You hit the nail right on the head.

    Bench days are all about ego – the first question people ask is how much do you bench?

    Blogs like yours go a long way toward educating the “average joe” on the whys as well hows.

    Keep telling it like it is and you’ll reach those who truly want to create a better body and life for themselves.

  6. Jim

    02. Nov, 2008

    Keith-I’ve substituted the military press for the bench presses and pushups that have been hurting my shoulders. Three workouts and no pain. Thanks for the shoulder tips…i love the
    “stickup” and sleeper

  7. Luke

    03. Nov, 2008

    Keith,

    11 months ago I learned the hard way that I hadn’t been taking care of my shoulders. I dislocated my left (non-dominant) shoulder while lifting. I’ve realized that a combination of too many pushing movements, pronated shoulders, and poor posture created the perfect storm for an injury. I’ve begun doing a lot more warm-up/cool-down, incorporate foam rolling, and have a number of shoulder/rotator cuff exercises I perform.

    Dips are one of my favorite movements and I have slowly worked back into weighted dips over the last several months. Given my shoulder, should I remove these entirely from my routine? What shoulder/chest/tri movement would you recommend? I avoid overhead stuff and have not really pushed myself with bench pressing movements.

    Thanks in advance for any advice.

  8. Keith Scott

    03. Nov, 2008

    Luke,

    Dips are risky if you already have issues. I would take them out and replace them with safer triceps exercises. You can keep benching, but I recommend using dumbbells and keeping your elbows in (much less stress on the shoulder joint) Add pushdowns, dumbbell triceps extensions, and close grip pushups for your triceps. Also, if you can do dumbbell floor presses, they are great for triceps and chest strength. Low stress on the joints too.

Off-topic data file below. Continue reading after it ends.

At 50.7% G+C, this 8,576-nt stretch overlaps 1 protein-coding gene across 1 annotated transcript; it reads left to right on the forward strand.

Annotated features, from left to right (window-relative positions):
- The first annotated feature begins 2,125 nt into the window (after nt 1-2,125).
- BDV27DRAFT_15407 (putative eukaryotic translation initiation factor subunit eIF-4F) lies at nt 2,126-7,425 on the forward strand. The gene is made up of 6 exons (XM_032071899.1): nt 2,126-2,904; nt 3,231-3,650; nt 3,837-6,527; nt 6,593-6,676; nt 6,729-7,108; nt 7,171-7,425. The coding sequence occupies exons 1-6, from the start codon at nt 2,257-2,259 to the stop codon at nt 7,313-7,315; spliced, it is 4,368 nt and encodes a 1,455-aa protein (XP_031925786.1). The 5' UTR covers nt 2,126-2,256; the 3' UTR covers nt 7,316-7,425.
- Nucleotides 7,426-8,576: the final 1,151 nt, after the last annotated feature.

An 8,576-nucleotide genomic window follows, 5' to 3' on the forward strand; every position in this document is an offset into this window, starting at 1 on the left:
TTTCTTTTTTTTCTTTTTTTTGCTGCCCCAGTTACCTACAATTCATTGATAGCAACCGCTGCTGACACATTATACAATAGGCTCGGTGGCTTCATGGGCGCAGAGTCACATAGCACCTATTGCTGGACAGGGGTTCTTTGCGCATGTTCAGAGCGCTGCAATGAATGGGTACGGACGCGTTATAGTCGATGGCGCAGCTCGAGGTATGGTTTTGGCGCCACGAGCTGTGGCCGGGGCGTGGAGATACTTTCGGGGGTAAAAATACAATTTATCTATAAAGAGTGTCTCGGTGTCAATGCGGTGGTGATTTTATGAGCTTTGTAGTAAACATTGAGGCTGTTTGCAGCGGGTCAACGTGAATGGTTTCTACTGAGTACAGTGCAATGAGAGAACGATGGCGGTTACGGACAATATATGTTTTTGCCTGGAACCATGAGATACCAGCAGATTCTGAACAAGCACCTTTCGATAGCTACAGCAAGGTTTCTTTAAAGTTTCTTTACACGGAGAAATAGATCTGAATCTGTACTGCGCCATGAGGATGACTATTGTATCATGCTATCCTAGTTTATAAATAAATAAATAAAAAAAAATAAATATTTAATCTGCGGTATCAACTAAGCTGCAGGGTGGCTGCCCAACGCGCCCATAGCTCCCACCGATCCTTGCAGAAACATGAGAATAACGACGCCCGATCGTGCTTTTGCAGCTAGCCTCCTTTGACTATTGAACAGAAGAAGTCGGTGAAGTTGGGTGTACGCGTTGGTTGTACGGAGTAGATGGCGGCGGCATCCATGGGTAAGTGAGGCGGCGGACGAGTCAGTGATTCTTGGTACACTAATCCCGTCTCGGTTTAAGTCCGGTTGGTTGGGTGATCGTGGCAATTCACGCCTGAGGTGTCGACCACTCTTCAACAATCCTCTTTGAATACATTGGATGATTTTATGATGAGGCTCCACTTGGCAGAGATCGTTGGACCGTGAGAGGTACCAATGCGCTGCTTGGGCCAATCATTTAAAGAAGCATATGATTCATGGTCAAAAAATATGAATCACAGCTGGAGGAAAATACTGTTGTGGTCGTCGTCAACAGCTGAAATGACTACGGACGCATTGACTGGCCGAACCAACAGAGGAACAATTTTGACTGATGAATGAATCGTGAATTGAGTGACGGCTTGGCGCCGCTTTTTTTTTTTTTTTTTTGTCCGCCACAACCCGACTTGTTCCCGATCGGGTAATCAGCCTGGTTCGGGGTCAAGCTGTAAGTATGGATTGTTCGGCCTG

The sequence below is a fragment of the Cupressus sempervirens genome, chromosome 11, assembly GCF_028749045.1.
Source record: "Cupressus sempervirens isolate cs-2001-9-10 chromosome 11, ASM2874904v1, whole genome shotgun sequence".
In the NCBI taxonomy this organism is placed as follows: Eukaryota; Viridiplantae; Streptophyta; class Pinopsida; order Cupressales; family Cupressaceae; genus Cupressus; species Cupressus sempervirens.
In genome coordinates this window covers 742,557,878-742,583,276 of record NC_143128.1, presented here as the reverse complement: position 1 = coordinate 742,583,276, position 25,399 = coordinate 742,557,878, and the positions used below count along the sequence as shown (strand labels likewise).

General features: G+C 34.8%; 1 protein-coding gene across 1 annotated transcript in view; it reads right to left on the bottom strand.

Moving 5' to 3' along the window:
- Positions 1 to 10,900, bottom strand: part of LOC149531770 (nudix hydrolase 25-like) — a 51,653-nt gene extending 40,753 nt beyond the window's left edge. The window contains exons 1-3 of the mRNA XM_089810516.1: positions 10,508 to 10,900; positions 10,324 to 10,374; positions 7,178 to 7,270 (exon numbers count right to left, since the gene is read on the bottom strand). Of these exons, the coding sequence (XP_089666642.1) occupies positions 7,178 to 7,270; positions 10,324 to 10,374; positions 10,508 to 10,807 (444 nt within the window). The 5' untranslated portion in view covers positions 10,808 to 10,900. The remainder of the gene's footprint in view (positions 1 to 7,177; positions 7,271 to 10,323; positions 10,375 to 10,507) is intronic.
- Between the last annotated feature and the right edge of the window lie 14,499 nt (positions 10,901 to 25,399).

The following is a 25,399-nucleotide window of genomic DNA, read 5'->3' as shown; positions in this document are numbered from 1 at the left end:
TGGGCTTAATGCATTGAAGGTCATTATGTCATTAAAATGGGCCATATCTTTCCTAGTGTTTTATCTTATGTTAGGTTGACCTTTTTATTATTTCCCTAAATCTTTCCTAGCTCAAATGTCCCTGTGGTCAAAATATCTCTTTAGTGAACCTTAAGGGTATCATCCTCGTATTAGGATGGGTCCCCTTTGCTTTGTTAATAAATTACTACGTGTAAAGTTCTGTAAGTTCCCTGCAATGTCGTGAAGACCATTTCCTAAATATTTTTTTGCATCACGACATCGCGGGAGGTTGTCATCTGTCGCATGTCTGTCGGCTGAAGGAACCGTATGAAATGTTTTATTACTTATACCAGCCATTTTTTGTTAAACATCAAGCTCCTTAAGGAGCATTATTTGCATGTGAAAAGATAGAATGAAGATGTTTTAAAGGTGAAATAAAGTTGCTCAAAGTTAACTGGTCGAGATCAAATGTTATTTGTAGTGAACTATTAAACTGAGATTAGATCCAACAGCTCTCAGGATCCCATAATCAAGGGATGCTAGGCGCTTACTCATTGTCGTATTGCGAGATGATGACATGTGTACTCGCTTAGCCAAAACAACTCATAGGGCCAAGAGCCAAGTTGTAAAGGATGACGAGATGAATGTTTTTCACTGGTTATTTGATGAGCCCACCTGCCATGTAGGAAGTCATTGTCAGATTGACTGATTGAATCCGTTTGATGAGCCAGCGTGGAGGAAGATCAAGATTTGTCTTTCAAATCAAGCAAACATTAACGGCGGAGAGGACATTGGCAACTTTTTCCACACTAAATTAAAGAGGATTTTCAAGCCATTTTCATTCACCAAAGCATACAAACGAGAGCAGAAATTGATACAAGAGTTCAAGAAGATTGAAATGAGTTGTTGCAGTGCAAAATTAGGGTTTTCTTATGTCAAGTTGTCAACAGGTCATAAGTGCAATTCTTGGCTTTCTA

-Keith

  9. Keith Scott

    03. Nov, 2008

    Chris,

    Thanks man. Just trying to help where I can. Too many bad things being taught out there

    -Keith

  10. Adam

    15. Feb, 2009

    Hi Keith
    I wanted to post this in your “fixing your shoulder” article but for some reason the page wont properly load. Not to worry though. My question was in regards to shoulder pain while doing plank exercises.

    When I get to 45 seconds on a plank hold my shoulders begin to hurt to the point where I need to stop. Ive been using your exercises given in your blogs aswell as dedicating my last month and the following month of training to fixing my shoulders (more pulling exercises etc) but was wondering if you had any advice in regards to this particular shoulder pain.

    Many thanks for the giving your time to post all this great information on your website. It is greatly appreciated

    -Adam

  11. Keith Scott

    15. Feb, 2009

    Adam

    You are not the only one that I have known that has some shoulder pain when doing planks.

    It can happen when your shoulders start to lose some strength during that time. They begin to lose some of the stabilization that they need, and you will start to feel some pain.

    A couple of things I do with my clients are to try pinching your shoulder blades together when you start feeling some of the pain. You can also try pushup planks.

    They will still work your core, but may also take some of the stress off of your shoulders

  12. Adam

    27. Feb, 2009

    Hi Keith,
    Just wanted to say that Ive started experimenting with Pushup Plank variations and they are working extremly well (and way harder than I actually thought they would be)

    Thanks again for the helpful advice!

    Also what is a good time for a plank hold. For example if I hold the normal pushup plank position for say 90 seconds, should I move onto a harder version?

  13. Nathan Strength Fitness

    27. May, 2011

    Wow, this makes a lot of sense. I definitely benched too much when I first started working out and I’m seeing shoulder troubles because of it.

    I’m going to start doing more “pulling” exercises to help fix this…

Leave a Reply

Powered by WishList Member - Membership Site Software